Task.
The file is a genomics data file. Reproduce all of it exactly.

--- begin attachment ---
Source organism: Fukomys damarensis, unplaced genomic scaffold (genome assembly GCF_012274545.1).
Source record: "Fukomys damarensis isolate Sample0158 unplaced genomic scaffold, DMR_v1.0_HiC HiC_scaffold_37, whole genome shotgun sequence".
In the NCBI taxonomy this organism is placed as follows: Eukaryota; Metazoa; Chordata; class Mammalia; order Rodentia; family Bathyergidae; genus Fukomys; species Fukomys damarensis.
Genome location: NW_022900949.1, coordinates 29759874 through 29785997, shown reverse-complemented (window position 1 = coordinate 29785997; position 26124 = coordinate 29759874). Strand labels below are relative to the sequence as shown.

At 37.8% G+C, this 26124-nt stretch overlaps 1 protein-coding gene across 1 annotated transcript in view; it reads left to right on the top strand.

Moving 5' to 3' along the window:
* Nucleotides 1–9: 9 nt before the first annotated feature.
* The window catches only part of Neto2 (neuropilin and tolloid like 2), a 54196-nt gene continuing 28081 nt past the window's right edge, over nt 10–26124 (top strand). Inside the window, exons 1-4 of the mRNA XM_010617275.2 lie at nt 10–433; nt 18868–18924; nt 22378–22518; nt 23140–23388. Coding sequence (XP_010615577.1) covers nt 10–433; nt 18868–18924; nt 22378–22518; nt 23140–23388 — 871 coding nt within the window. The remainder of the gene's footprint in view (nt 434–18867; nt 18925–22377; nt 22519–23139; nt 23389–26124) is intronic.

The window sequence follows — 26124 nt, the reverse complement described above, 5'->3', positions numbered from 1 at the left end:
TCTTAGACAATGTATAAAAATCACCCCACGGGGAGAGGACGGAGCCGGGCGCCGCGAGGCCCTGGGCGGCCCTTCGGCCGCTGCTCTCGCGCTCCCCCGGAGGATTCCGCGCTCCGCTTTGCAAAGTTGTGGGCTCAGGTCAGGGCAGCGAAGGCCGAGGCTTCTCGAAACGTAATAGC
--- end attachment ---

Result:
Source organism: Fukomys damarensis, unplaced genomic scaffold (genome assembly GCF_012274545.1).
Source record: "Fukomys damarensis isolate Sample0158 unplaced genomic scaffold, DMR_v1.0_HiC HiC_scaffold_37, whole genome shotgun sequence".
In the NCBI taxonomy this organism is placed as follows: Eukaryota; Metazoa; Chordata; class Mammalia; order Rodentia; family Bathyergidae; genus Fukomys; species Fukomys damarensis.
Genome location: NW_022900949.1, coordinates 29759874 through 29785997, shown reverse-complemented (window position 1 = coordinate 29785997; position 26124 = coordinate 29759874). Strand labels below are relative to the sequence as shown.

At 37.8% G+C, this 26124-nt stretch overlaps 1 protein-coding gene across 1 annotated transcript in view; it reads left to right on the top strand.

Moving 5' to 3' along the window:
* Nucleotides 1–9: 9 nt before the first annotated feature.
* The window catches only part of Neto2 (neuropilin and tolloid like 2), a 54196-nt gene continuing 28081 nt past the window's right edge, over nt 10–26124 (top strand). Inside the window, exons 1-4 of the mRNA XM_010617275.2 lie at nt 10–433; nt 18868–18924; nt 22378–22518; nt 23140–23388. Coding sequence (XP_010615577.1) covers nt 10–433; nt 18868–18924; nt 22378–22518; nt 23140–23388 — 871 coding nt within the window. The remainder of the gene's footprint in view (nt 434–18867; nt 18925–22377; nt 22519–23139; nt 23389–26124) is intronic.

The window sequence follows — 26124 nt, the reverse complement described above, 5'->3', positions numbered from 1 at the left end:
TCTTAGACAATGTATAAAAATCACCCCACGGGGAGAGGACGGAGCCGGGCGCCGCGAGGCCCTGGGCGGCCCTTCGGCCGCTGCTCTCGCGCTCCCCCGGAGGATTCCGCGCTCCGCTTTGCAAAGTTGTGGGCTCAGGTCAGGGCAGCGAAGGCCGAGGCTTCTCGAAACGTAATAGC